The Dead Kennedys formed in June 1978, after guitarist East Bay Ray (real name Ray Pepperell) advertised for band mates. The original DK lineup consisted of Jello Biafra (real name Eric Boucher) on vocals, East Bay Ray on lead guitar, 6025 (real name Carlos Cadona) on rhythm guitar, Klaus Flouride (real name Geoffrey Lyall) on bass, and Ted (real name Bruce Slesinger) on drums. Their first concert was on July 19, 1978, at the Mabuhay Gardens in San Francisco. They played numerous shows at local venues afterwards. Because of the band's provocative name, they sometimes played under pseudonyms, including "The Sharks", "The Creamsicles", and "The Pink Twinkies". 6025 quit in March of 1979 due to musical differences, and being diagnosed with schizophrenia. In June of 1979, the band released their first single, "California Über Alles", on Alternative Tentacles. They followed with a well received east-coast tour.
On March 25, 1980, the DKs were invited to perform at the Bay Area Music Awards in front of music industry big-wigs to give the event some "new wave credibility" in the words of the organizers. The day of the show was spent practicing the song they were asked to play, the underground hit "California Über Alles". In typically subversive, perverse style, the band became the talking point of the ceremony when after about 15 seconds into the song, Biafra said, "Hold it! We've gotta prove that we're adults now. We're not a punk rock band, we're a new wave band." The band, who all wore white shirts with a big, black S painted on the front, pulled black ties from around the backs of their necks, to form a dollar sign, then tore into the previously unheard "Pull My Strings", a barbed, satirical attack on the ethics of the mainstream music industry. As well as containing the lyrics "Is my cock big enough, is my brain small enough, for you to make me a star", the song also sent-up The Knack's biggest new wave hit, "My Sharona". The song was never recorded in the studio but this performance, the first and only time the song was ever performed, was released on the posthumous compilation album Give Me Convenience or Give Me Death... and the band was never invited to play the awards show again.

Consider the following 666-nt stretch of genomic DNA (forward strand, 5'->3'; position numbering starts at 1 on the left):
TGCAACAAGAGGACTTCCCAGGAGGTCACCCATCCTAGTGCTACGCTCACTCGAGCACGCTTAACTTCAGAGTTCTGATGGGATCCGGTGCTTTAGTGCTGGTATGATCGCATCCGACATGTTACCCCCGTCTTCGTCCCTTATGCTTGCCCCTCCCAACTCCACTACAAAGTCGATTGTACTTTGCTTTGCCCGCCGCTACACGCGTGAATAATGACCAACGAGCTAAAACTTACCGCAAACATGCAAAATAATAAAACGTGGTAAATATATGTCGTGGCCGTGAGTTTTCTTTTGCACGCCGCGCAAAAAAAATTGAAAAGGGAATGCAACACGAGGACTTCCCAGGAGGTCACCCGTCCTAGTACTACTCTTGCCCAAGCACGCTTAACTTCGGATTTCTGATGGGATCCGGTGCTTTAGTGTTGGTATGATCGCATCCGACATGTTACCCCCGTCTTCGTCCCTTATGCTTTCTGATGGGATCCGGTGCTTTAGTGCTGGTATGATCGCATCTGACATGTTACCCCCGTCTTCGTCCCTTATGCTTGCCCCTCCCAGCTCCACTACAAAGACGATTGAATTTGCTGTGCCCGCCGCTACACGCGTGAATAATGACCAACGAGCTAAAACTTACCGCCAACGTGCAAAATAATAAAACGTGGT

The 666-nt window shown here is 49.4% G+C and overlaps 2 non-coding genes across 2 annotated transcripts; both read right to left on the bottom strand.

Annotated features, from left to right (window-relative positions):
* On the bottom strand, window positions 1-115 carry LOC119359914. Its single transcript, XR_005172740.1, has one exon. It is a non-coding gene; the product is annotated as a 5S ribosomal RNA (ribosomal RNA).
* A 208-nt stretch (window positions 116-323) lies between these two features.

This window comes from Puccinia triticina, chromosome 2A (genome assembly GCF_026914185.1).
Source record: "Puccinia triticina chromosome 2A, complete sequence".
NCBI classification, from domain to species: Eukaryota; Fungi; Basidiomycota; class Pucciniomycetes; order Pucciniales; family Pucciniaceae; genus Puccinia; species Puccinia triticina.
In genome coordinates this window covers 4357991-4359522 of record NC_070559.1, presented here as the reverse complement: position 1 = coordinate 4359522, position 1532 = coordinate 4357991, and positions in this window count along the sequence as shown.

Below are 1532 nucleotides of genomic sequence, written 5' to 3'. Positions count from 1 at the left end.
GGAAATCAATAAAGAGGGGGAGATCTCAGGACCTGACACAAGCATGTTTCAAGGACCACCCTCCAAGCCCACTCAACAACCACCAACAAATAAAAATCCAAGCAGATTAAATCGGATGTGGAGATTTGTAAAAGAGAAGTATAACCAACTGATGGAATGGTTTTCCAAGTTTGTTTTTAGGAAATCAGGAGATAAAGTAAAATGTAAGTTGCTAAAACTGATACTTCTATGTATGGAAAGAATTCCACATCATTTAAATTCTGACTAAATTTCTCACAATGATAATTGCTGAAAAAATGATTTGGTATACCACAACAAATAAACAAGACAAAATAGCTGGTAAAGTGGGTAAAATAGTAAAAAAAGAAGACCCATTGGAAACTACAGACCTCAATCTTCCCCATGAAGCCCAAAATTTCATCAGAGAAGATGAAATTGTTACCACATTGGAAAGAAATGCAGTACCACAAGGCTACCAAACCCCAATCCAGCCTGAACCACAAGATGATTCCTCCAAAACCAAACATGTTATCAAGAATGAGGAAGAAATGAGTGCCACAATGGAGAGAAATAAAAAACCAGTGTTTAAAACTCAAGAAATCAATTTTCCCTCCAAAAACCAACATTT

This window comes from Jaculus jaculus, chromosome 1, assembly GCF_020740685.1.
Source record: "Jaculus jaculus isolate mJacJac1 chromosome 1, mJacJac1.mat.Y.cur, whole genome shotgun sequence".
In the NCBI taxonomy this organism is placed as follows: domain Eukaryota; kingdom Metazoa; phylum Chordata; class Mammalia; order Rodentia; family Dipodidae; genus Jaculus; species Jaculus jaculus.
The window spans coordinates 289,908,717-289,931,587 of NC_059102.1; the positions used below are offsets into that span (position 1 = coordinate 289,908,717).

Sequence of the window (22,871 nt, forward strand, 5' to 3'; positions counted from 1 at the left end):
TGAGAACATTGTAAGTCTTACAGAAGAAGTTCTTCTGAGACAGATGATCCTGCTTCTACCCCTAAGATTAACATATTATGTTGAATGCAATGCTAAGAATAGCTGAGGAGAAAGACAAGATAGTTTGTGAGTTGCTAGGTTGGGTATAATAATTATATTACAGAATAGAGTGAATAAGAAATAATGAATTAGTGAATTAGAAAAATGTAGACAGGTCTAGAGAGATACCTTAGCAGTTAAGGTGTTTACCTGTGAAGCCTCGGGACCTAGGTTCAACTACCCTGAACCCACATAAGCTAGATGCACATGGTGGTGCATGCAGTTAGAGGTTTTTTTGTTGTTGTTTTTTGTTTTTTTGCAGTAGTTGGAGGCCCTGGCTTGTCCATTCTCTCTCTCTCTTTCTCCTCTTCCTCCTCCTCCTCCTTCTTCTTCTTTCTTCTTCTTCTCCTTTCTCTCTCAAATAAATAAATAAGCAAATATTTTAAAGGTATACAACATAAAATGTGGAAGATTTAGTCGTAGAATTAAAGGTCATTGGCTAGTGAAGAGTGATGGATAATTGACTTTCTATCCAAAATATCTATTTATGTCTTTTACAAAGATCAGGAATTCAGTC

During the spring of 1980, they recorded and released "Holiday in Cambodia". In the fall they released their debut album, Fresh Fruit for Rotting Vegetables. It reached #33 in the UK Albums Chart.
In January of 1981, Ted announced that he wanted to leave to pursue a career in architecture and would help look for a replacement. He played his last concert in February. His replacement was D.H. Peligro (real name Darren Henley). In May, the band released the single "Too Drunk To Fuck". The song caused much controversy in the U.K. as BBC feared the single would reach the Top 30; this would require a performance of the song on Top of the Pops. However, this never came to be as the single peaked at #31. The EP In God We Trust, Inc. (1981) and album Plastic Surgery Disasters (1982) showed a development in musical style, and their music became a political force, pitting itself against rising elements of American social and political life such as the religious right and Ronald Reagan. The band continued touring all over the United States, as well as Europe and Australia, during the 1980s and gained a large underground following.
The release of the album Frankenchrist in 1985 caused a fervor with the newly formed PMRC (Parents Music Resource Center), and in 1986, the members of the DKs, along with other parties involved in the distribution of Frankenchrist, were brought to trial for "distribution of harmful matter to minors" due in part to an H.R. Giger illustration included with the album. Biafra says that during this time government agents invaded and searched his home. The band members were each faced with up to a year in jail and a $2000 fine. In 1987, the charges were dropped after a three-week trial. The album, however, was banned from many record stores nationwide.
In January of 1986, the DKs decided to break up to pursue other interests. They played their last concert on February 21. During the summer they recorded Bedtime for Democracy, which was released in November. In December, the band announced their split. Biafra went on to become a highly active political force, appearing on numerous television shows and releasing a number of spoken-word albums. Ray, Flouride, and Peligro also went on to solo careers. In 2001 they reformed, without Biafra, and continues to tour.